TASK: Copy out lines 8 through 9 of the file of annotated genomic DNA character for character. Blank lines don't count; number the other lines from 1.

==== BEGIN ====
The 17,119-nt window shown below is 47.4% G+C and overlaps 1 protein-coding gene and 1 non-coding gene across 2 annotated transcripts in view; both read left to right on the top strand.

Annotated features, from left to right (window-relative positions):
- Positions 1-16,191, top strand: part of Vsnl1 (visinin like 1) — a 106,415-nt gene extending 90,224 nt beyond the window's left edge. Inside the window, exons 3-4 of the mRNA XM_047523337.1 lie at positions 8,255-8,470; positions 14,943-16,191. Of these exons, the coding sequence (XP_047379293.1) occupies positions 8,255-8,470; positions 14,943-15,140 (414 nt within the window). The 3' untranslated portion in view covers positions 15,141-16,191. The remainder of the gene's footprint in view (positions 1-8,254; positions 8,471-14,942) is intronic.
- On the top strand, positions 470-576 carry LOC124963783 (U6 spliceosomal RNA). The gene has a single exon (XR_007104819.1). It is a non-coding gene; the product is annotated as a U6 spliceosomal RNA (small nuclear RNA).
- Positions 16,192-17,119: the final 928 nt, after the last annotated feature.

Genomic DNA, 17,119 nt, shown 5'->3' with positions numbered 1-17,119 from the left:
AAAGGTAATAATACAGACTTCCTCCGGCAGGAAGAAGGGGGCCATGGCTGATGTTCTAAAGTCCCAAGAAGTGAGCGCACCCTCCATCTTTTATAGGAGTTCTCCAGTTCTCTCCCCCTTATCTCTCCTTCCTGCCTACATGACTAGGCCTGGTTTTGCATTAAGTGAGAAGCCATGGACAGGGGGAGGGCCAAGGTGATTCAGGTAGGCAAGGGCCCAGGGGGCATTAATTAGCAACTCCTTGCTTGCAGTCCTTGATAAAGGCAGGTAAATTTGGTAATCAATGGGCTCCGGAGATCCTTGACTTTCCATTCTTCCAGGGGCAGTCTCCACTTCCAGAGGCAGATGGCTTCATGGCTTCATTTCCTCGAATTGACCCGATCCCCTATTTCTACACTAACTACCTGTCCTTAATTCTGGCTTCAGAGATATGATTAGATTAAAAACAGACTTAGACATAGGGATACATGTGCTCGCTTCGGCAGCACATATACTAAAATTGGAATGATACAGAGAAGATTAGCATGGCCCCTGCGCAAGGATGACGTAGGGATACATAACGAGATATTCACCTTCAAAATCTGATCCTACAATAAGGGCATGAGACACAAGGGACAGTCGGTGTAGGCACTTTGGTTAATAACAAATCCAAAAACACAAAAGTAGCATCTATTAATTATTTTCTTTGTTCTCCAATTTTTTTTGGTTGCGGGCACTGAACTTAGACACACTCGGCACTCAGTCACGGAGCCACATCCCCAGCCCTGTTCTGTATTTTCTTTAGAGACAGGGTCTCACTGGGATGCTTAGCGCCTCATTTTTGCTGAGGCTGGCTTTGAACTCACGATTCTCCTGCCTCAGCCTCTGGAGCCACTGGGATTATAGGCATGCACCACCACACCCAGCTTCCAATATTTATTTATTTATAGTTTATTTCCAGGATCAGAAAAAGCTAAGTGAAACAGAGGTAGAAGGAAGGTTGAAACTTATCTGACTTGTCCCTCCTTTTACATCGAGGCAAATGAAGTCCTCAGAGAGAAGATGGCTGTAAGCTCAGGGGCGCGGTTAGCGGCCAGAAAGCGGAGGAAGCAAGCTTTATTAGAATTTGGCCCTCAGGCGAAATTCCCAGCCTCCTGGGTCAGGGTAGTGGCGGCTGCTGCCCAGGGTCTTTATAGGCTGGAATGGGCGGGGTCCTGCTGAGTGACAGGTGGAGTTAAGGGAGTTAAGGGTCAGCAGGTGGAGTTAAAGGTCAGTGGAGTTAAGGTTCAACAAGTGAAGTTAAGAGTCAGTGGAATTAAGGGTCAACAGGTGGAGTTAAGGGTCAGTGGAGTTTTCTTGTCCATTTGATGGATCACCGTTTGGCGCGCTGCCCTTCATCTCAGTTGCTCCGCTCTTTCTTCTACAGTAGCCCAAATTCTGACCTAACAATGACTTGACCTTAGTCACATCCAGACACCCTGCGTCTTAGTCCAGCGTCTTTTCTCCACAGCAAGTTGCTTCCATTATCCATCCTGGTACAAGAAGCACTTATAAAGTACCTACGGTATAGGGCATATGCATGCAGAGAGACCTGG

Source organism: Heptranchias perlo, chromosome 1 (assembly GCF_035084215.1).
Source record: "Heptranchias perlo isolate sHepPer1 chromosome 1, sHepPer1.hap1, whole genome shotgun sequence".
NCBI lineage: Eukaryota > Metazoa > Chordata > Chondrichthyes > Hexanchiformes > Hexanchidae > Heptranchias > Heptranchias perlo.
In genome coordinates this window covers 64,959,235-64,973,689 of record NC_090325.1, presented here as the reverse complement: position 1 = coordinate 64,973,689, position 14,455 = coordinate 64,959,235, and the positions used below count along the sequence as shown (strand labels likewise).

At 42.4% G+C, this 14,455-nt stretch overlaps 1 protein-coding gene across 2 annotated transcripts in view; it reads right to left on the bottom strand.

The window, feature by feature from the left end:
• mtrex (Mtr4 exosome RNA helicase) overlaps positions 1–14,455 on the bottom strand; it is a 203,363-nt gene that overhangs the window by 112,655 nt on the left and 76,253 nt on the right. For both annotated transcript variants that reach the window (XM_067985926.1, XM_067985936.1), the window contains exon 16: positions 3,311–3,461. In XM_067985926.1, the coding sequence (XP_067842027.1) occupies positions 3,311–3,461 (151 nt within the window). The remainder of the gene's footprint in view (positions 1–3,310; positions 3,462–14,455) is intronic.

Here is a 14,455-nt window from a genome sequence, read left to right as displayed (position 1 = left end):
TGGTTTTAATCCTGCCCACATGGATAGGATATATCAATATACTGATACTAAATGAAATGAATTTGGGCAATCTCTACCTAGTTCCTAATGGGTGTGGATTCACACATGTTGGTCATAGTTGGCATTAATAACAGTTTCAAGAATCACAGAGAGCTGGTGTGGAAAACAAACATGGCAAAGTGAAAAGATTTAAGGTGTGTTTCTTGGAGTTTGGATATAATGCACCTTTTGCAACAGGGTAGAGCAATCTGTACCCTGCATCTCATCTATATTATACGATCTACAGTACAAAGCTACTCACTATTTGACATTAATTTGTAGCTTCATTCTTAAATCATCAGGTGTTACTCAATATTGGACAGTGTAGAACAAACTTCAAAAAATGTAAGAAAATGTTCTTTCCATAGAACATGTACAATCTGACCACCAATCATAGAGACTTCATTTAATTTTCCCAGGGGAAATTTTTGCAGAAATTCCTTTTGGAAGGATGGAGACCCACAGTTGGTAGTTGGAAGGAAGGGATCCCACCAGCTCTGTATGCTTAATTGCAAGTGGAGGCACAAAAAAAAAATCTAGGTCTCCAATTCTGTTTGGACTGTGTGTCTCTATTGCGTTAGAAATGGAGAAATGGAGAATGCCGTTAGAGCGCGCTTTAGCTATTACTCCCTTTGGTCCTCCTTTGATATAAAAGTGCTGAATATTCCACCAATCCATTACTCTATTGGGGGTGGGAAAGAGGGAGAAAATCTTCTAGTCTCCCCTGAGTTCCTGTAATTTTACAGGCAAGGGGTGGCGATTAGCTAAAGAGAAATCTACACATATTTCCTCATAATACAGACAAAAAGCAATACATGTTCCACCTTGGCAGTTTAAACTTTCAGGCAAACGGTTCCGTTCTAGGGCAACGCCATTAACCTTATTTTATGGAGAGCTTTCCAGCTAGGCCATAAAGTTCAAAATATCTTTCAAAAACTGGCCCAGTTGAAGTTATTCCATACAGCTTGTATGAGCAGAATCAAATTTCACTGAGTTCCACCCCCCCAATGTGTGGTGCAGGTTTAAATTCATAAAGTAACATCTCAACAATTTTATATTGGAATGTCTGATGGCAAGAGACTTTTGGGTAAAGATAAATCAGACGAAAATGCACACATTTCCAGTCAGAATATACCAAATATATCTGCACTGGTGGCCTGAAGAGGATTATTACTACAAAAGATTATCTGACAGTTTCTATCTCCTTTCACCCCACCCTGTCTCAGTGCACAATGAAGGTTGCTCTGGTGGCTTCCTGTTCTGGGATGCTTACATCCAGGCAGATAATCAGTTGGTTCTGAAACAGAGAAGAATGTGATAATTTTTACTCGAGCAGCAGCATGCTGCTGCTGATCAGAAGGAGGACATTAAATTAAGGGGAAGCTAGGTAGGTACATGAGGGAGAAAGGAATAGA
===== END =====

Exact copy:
Source organism: Heptranchias perlo, chromosome 1 (assembly GCF_035084215.1).
Source record: "Heptranchias perlo isolate sHepPer1 chromosome 1, sHepPer1.hap1, whole genome shotgun sequence".